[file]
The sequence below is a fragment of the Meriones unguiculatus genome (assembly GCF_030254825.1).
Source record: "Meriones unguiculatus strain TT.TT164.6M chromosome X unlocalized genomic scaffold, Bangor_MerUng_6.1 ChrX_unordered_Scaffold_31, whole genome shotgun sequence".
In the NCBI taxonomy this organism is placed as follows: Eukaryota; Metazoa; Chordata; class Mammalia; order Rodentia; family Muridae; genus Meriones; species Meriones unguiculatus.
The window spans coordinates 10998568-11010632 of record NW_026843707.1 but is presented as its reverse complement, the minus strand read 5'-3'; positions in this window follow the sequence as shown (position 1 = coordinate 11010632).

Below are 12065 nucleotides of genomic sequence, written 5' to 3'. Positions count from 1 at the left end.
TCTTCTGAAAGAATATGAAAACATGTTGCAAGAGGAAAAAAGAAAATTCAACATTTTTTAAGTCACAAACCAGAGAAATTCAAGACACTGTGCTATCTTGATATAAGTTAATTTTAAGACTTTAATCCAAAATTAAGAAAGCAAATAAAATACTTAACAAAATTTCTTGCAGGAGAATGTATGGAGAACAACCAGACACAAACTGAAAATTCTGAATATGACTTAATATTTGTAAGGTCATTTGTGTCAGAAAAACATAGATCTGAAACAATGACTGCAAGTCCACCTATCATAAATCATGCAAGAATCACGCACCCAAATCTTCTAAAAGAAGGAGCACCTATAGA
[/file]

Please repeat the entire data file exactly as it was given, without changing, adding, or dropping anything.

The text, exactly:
The sequence below is a fragment of the Meriones unguiculatus genome (assembly GCF_030254825.1).
Source record: "Meriones unguiculatus strain TT.TT164.6M chromosome X unlocalized genomic scaffold, Bangor_MerUng_6.1 ChrX_unordered_Scaffold_31, whole genome shotgun sequence".
In the NCBI taxonomy this organism is placed as follows: Eukaryota; Metazoa; Chordata; class Mammalia; order Rodentia; family Muridae; genus Meriones; species Meriones unguiculatus.
The window spans coordinates 10998568-11010632 of record NW_026843707.1 but is presented as its reverse complement, the minus strand read 5'-3'; positions in this window follow the sequence as shown (position 1 = coordinate 11010632).

Below are 12065 nucleotides of genomic sequence, written 5' to 3'. Positions count from 1 at the left end.
TCTTCTGAAAGAATATGAAAACATGTTGCAAGAGGAAAAAAGAAAATTCAACATTTTTTAAGTCACAAACCAGAGAAATTCAAGACACTGTGCTATCTTGATATAAGTTAATTTTAAGACTTTAATCCAAAATTAAGAAAGCAAATAAAATACTTAACAAAATTTCTTGCAGGAGAATGTATGGAGAACAACCAGACACAAACTGAAAATTCTGAATATGACTTAATATTTGTAAGGTCATTTGTGTCAGAAAAACATAGATCTGAAACAATGACTGCAAGTCCACCTATCATAAATCATGCAAGAATCACGCACCCAAATCTTCTAAAAGAAGGAGCACCTATAGA